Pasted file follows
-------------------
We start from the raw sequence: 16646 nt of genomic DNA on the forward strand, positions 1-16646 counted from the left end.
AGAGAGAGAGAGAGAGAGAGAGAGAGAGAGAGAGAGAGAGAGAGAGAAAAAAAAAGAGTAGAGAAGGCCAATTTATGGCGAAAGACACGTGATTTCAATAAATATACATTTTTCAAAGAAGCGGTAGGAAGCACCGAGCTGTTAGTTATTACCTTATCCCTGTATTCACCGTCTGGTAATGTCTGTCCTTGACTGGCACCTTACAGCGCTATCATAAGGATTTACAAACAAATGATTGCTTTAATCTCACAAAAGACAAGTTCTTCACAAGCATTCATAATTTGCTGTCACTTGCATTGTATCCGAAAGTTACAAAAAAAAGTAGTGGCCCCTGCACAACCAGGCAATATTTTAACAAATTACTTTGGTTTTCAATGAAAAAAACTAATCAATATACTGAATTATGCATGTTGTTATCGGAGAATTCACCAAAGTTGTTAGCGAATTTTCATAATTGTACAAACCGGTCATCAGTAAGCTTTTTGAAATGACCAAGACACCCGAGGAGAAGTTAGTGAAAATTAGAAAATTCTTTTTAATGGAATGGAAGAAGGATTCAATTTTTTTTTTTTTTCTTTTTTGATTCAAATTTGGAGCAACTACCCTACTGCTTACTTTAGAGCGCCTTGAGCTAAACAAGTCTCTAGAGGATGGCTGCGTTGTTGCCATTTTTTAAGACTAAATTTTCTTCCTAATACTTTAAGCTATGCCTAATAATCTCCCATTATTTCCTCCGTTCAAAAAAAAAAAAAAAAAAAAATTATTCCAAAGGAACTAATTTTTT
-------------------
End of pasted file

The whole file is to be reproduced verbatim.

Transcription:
We start from the raw sequence: 16646 nt of genomic DNA on the forward strand, positions 1-16646 counted from the left end.
AGAGAGAGAGAGAGAGAGAGAGAGAGAGAGAGAGAGAGAGAGAGAGAAAAAAAAAGAGTAGAGAAGGCCAATTTATGGCGAAAGACACGTGATTTCAATAAATATACATTTTTCAAAGAAGCGGTAGGAAGCACCGAGCTGTTAGTTATTACCTTATCCCTGTATTCACCGTCTGGTAATGTCTGTCCTTGACTGGCACCTTACAGCGCTATCATAAGGATTTACAAACAAATGATTGCTTTAATCTCACAAAAGACAAGTTCTTCACAAGCATTCATAATTTGCTGTCACTTGCATTGTATCCGAAAGTTACAAAAAAAAGTAGTGGCCCCTGCACAACCAGGCAATATTTTAACAAATTACTTTGGTTTTCAATGAAAAAAACTAATCAATATACTGAATTATGCATGTTGTTATCGGAGAATTCACCAAAGTTGTTAGCGAATTTTCATAATTGTACAAACCGGTCATCAGTAAGCTTTTTGAAATGACCAAGACACCCGAGGAGAAGTTAGTGAAAATTAGAAAATTCTTTTTAATGGAATGGAAGAAGGATTCAATTTTTTTTTTTTTTCTTTTTTGATTCAAATTTGGAGCAACTACCCTACTGCTTACTTTAGAGCGCCTTGAGCTAAACAAGTCTCTAGAGGATGGCTGCGTTGTTGCCATTTTTTAAGACTAAATTTTCTTCCTAATACTTTAAGCTATGCCTAATAATCTCCCATTATTTCCTCCGTTCAAAAAAAAAAAAAAAAAAAAATTATTCCAAAGGAACTAATTTTTT